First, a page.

The sides 21 of the pattern elements in this example comprise Bezier curves when viewed in plan but other complex curves could be used. The sides 21 meet at a radius which is constantly varying but at the actual corner 22 is about 5 mm. A typical axial length Lh for the hexagonal pattern elements of this example is 45.25 mm.
It will be appreciated that although two specific examples of pattern have been described, numerous alternatives are possible within the scope of the invention. The degree of expansion of the pattern elements may vary in many respects such as the area of individual elements, the expansion method, the can diameter and wall thickness or the material of the can body. Similarly, the curvature of the side wall after such expansion may be varied, particularly where a mould is used, so that any type of curvature, simple or complex, or indeed flat, i.e. constant diameter over a length of side wall is possible within the scope of the claims.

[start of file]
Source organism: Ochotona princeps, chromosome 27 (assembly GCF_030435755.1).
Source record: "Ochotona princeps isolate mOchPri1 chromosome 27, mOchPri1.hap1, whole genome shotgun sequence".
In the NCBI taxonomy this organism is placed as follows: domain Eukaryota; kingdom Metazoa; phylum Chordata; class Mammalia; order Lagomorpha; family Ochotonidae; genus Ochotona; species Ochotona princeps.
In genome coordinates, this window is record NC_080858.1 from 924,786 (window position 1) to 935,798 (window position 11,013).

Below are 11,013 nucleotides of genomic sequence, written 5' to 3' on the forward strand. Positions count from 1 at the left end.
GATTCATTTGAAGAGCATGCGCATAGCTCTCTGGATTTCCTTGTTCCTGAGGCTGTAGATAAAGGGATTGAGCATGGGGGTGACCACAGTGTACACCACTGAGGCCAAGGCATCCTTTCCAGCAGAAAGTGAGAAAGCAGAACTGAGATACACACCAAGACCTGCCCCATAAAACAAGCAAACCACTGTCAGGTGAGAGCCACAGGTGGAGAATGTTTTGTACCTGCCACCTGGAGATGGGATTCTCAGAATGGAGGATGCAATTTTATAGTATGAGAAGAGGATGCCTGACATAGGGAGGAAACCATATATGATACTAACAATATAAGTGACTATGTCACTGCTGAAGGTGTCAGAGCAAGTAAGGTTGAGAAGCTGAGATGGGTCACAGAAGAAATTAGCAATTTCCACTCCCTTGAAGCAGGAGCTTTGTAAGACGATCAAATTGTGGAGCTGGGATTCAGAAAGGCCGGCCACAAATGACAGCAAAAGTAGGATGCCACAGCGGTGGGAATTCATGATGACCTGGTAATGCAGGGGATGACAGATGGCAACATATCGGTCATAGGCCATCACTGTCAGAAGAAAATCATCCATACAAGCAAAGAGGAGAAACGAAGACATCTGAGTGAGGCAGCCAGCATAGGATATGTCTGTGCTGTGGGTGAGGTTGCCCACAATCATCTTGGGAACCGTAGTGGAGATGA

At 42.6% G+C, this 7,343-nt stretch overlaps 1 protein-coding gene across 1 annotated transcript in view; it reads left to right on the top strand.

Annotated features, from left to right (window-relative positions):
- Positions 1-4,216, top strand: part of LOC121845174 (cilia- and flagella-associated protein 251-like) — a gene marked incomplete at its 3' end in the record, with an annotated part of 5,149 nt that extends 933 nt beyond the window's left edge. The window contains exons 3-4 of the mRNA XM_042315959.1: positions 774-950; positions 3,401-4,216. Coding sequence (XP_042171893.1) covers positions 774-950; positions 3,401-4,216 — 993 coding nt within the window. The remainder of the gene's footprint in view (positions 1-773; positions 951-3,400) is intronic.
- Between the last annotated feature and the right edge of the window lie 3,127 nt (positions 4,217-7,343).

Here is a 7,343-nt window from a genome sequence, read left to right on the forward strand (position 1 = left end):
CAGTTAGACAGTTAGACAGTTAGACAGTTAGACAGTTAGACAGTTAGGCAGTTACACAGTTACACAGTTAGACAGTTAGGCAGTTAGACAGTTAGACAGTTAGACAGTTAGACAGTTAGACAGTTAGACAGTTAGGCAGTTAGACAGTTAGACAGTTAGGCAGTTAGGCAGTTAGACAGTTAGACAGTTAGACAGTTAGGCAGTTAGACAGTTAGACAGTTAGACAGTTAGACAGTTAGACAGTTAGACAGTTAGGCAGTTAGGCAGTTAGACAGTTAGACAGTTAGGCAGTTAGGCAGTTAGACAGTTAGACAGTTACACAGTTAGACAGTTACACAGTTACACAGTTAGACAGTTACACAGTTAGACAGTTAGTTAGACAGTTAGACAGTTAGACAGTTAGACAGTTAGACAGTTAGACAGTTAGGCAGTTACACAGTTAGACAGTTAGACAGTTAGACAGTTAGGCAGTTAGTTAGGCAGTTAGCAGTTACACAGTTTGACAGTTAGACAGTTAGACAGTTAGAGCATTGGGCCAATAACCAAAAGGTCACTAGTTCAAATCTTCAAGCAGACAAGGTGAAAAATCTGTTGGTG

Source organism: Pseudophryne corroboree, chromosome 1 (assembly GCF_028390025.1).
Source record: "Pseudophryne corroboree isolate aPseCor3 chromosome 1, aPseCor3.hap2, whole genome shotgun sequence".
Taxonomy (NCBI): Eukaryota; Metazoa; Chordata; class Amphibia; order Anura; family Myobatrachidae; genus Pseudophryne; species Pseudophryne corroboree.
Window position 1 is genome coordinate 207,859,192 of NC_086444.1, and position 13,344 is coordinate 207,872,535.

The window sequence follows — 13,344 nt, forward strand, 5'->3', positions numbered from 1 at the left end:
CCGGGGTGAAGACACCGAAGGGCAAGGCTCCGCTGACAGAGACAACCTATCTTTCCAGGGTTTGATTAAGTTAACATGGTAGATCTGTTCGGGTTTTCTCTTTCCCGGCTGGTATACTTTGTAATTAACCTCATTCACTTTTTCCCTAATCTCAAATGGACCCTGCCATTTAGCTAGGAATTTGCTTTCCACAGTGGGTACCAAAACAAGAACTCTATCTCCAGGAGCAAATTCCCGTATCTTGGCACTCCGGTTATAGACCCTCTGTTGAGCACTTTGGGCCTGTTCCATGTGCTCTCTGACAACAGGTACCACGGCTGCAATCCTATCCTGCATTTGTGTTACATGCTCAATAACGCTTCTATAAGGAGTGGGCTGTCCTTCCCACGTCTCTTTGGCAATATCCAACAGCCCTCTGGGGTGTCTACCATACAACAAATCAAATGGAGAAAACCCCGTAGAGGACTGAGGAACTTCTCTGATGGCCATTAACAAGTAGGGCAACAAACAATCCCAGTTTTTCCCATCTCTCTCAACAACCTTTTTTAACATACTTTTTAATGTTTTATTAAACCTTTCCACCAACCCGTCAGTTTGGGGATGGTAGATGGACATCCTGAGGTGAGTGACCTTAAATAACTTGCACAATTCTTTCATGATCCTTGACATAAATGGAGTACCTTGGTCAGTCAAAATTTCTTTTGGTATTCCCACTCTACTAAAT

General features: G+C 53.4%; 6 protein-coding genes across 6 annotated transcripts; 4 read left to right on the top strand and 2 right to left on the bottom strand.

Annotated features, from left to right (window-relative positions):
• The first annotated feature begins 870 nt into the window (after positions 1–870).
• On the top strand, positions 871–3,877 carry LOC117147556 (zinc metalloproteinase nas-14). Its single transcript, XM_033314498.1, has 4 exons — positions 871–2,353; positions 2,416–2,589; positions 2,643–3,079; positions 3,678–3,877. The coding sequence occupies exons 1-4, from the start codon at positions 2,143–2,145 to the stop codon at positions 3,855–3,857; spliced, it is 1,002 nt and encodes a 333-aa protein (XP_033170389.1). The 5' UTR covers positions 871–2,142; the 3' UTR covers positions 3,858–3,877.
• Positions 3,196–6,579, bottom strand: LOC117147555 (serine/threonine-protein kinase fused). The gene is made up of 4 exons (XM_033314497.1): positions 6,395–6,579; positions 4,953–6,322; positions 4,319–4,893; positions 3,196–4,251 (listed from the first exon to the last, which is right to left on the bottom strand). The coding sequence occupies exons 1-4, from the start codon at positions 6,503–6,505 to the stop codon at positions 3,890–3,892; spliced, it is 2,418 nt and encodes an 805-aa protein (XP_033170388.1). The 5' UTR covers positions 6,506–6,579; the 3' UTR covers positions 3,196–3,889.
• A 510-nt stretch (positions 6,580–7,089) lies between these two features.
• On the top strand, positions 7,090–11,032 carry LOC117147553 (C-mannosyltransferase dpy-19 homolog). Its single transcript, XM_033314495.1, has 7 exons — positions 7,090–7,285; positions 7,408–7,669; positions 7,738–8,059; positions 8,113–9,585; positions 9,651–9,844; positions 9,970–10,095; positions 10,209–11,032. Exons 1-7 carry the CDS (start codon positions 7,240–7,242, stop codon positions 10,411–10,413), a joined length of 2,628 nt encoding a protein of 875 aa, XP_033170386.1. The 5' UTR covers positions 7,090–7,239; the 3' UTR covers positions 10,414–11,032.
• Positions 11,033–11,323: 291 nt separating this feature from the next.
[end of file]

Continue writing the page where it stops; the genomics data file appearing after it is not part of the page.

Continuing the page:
Although a preferred embodiment of the invention has been specifically illustrated and described herein, it is to be understood that minor variations may be made in the apparatus without departing from the spirit and scope of the invention, as defined the appended claims.
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|U.S. Classification||220/674, 220/669, 220/675|
|International Classification||B65D1/16, B65D8/12|
|4 Aug 2000||AS||Assignment|
Owner name: CROWN CORK & SEAL TECHNOLOGIES CORPORATION, ILLINO
Free format text: ASSIGNMENT OF ASSIGNORS INTEREST;ASSIGNORS:NAYAR, SUDESH KUMAR;MUNN, BRUCE JOHN;REEL/FRAME:011015/0945
Effective date: 20000712
|11 Apr 2001||AS||Assignment|
Owner name: CHASE MANHATTAN BANK, AS COLLATERAL AGENT, THE, NE
Free format text: SECURITY INTEREST;ASSIGNOR:CROWN CORK & SEAL TECHNOLOGIES CORPORATION;REEL/FRAME:011667/0001
Effective date: 20010302
|11 Nov 2004||REMI||Maintenance fee reminder mailed|
|25 Apr 2005||LAPS||Lapse for failure to pay maintenance fees|
|21 Jun 2005||FP||Expired due to failure to pay maintenance fee|
Effective date: 20050424